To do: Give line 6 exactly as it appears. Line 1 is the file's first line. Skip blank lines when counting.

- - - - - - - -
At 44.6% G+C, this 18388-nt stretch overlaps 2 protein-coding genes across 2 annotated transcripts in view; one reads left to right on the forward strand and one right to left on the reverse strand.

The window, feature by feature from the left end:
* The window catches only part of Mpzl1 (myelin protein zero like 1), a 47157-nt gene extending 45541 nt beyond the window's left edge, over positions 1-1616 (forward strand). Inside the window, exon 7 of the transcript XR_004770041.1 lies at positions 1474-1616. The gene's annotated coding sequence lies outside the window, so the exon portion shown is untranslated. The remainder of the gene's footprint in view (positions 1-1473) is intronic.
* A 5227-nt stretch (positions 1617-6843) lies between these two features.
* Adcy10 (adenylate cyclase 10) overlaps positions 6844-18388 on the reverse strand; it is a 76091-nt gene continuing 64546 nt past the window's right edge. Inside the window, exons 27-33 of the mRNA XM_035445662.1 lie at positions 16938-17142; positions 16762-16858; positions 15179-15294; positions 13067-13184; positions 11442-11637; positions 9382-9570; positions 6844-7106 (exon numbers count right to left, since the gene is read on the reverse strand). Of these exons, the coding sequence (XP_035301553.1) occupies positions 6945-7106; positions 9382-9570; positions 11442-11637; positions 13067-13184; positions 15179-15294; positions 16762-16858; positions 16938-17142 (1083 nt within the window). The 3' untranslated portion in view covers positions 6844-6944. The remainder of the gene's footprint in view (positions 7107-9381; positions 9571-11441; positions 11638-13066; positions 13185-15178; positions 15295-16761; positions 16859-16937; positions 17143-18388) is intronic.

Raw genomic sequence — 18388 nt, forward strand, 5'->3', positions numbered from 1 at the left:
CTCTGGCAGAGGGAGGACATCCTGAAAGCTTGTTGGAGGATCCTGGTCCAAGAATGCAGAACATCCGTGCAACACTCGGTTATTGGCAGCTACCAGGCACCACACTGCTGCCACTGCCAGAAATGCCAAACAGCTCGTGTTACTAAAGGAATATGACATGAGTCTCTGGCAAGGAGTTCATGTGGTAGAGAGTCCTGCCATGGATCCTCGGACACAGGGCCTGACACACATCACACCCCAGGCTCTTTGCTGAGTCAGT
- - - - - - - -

Raw genomic sequence — 18388 nt, forward strand, 5'->3', positions numbered from 1 at the left: